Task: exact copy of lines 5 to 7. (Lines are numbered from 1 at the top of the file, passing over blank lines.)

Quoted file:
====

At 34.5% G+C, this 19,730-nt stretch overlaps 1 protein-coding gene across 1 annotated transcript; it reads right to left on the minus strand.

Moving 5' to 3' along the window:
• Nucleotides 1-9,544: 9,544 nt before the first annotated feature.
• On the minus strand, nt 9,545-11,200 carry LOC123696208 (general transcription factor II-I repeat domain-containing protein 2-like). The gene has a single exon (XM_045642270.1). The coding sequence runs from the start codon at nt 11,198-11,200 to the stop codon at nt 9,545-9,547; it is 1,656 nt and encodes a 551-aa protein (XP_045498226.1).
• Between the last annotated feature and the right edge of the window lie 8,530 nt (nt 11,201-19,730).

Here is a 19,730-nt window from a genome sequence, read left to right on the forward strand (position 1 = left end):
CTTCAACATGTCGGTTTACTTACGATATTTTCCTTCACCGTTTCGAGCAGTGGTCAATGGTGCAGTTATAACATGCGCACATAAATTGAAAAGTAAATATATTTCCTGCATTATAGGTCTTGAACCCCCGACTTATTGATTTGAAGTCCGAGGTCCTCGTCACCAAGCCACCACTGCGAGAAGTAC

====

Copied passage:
• Between the last annotated feature and the right edge of the window lie 8,530 nt (nt 11,201-19,730).

Here is a 19,730-nt window from a genome sequence, read left to right on the forward strand (position 1 = left end):
CTTCAACATGTCGGTTTACTTACGATATTTTCCTTCACCGTTTCGAGCAGTGGTCAATGGTGCAGTTATAACATGCGCACATAAATTGAAAAGTAAATATATTTCCTGCATTATAGGTCTTGAACCCCCGACTTATTGATTTGAAGTCCGAGGTCCTCGTCACCAAGCCACCACTGCGAGAAGTAC